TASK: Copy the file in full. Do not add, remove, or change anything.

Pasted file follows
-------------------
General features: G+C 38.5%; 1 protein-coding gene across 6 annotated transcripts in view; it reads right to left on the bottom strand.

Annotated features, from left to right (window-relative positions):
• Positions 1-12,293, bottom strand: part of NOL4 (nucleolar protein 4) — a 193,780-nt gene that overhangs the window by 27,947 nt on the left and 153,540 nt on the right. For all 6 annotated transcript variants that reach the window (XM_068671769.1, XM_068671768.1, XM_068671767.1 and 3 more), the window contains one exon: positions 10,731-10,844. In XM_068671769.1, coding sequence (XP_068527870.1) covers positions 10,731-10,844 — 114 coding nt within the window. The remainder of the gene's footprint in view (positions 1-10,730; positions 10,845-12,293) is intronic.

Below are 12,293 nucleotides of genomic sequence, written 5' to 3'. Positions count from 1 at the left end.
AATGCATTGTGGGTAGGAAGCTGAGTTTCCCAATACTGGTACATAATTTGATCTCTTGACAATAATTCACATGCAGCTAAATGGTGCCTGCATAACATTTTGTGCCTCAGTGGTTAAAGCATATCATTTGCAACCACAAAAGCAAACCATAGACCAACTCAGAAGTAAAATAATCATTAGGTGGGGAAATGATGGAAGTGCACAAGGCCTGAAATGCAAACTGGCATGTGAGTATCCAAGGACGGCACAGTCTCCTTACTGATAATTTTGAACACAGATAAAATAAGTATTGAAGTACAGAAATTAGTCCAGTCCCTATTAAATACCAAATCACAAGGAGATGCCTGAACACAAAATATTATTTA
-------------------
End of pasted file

General features: G+C 38.5%; 1 protein-coding gene across 6 annotated transcripts in view; it reads right to left on the bottom strand.

Annotated features, from left to right (window-relative positions):
• Positions 1-12,293, bottom strand: part of NOL4 (nucleolar protein 4) — a 193,780-nt gene that overhangs the window by 27,947 nt on the left and 153,540 nt on the right. For all 6 annotated transcript variants that reach the window (XM_068671769.1, XM_068671768.1, XM_068671767.1 and 3 more), the window contains one exon: positions 10,731-10,844. In XM_068671769.1, coding sequence (XP_068527870.1) covers positions 10,731-10,844 — 114 coding nt within the window. The remainder of the gene's footprint in view (positions 1-10,730; positions 10,845-12,293) is intronic.

Below are 12,293 nucleotides of genomic sequence, written 5' to 3'. Positions count from 1 at the left end.
AATGCATTGTGGGTAGGAAGCTGAGTTTCCCAATACTGGTACATAATTTGATCTCTTGACAATAATTCACATGCAGCTAAATGGTGCCTGCATAACATTTTGTGCCTCAGTGGTTAAAGCATATCATTTGCAACCACAAAAGCAAACCATAGACCAACTCAGAAGTAAAATAATCATTAGGTGGGGAAATGATGGAAGTGCACAAGGCCTGAAATGCAAACTGGCATGTGAGTATCCAAGGACGGCACAGTCTCCTTACTGATAATTTTGAACACAGATAAAATAAGTATTGAAGTACAGAAATTAGTCCAGTCCCTATTAAATACCAAATCACAAGGAGATGCCTGAACACAAAATATTATTTA